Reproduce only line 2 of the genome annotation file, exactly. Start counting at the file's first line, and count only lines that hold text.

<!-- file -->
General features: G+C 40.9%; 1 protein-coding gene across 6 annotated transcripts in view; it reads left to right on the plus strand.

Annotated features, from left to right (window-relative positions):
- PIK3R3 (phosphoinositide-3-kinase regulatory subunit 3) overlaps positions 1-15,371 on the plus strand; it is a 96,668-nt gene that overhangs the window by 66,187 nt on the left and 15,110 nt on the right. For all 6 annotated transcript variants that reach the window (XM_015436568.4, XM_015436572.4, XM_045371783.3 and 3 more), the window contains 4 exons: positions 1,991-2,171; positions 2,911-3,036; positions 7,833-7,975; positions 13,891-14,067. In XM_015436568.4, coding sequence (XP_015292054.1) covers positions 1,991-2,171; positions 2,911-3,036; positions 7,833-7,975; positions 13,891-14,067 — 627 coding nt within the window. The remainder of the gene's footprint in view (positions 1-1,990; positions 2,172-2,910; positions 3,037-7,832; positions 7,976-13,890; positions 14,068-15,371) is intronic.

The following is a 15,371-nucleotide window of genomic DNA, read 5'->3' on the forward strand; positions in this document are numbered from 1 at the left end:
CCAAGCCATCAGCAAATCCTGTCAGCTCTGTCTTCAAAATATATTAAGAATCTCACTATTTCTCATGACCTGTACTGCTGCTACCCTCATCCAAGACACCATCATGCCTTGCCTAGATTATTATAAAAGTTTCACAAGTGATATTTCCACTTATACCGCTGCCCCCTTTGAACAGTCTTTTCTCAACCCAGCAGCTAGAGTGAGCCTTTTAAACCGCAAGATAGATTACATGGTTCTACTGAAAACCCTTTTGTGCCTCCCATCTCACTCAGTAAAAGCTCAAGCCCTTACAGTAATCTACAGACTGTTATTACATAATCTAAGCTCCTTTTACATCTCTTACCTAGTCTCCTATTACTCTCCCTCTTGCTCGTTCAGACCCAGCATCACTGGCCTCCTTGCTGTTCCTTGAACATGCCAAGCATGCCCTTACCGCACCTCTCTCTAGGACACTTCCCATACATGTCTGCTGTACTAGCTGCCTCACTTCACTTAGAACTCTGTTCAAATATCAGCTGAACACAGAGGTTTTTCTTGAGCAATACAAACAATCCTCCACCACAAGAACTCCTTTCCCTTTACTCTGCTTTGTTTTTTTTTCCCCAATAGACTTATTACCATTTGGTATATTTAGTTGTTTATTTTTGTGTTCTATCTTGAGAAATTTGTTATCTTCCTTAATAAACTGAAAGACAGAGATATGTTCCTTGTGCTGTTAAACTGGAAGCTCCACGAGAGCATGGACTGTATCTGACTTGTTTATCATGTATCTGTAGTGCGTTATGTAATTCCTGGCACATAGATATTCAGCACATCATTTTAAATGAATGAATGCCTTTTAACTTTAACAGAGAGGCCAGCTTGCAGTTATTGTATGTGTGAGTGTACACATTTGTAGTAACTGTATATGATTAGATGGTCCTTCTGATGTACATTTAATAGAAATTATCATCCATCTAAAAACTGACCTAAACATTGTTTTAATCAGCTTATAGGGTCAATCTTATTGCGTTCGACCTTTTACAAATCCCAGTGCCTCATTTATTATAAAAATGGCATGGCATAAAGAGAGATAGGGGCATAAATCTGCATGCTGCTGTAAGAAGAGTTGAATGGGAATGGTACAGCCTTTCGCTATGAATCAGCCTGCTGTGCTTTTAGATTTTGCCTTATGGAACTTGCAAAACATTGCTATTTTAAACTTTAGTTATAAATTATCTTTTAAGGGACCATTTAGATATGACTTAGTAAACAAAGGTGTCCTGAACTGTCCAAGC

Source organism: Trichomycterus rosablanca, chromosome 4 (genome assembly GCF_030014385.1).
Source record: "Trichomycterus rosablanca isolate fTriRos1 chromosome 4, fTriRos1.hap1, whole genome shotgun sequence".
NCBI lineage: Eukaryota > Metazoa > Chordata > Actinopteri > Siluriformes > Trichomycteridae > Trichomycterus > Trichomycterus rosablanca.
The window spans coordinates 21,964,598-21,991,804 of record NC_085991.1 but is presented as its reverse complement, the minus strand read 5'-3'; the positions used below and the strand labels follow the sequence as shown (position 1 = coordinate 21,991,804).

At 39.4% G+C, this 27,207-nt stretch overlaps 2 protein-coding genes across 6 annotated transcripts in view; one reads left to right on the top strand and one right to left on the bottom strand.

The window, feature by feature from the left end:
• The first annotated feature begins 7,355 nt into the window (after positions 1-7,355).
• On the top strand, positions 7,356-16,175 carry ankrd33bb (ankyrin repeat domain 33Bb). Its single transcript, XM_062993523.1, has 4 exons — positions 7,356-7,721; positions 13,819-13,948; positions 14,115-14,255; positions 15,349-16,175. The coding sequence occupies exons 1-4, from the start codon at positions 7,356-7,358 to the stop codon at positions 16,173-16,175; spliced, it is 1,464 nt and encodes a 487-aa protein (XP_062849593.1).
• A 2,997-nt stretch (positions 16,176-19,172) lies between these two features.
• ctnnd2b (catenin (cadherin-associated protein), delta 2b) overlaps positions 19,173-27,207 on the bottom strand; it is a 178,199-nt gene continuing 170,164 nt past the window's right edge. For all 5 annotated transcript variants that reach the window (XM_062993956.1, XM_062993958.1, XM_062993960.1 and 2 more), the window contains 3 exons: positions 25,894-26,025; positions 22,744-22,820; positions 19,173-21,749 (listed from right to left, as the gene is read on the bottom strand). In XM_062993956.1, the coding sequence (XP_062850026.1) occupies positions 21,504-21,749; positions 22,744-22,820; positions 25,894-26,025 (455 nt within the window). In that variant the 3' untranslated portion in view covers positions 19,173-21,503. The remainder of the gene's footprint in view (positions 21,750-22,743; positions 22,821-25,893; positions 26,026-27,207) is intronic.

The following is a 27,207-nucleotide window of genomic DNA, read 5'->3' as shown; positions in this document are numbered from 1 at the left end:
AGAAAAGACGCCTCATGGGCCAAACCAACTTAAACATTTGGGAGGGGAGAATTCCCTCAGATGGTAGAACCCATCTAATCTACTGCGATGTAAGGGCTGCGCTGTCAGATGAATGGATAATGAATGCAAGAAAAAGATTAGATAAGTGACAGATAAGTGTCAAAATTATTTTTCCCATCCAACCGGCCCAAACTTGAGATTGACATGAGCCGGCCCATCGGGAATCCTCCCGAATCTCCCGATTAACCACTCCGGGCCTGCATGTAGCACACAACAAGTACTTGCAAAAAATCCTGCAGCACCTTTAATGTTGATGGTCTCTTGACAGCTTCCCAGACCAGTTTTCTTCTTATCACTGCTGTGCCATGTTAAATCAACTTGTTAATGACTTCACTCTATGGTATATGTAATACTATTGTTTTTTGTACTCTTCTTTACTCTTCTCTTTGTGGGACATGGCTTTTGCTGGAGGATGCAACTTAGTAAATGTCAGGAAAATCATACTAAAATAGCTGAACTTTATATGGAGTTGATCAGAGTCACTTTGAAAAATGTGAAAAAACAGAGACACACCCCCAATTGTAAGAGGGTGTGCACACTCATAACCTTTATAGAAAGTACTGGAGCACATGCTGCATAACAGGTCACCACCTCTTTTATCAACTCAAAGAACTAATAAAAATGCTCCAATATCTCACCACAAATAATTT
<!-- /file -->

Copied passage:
Annotated features, from left to right (window-relative positions):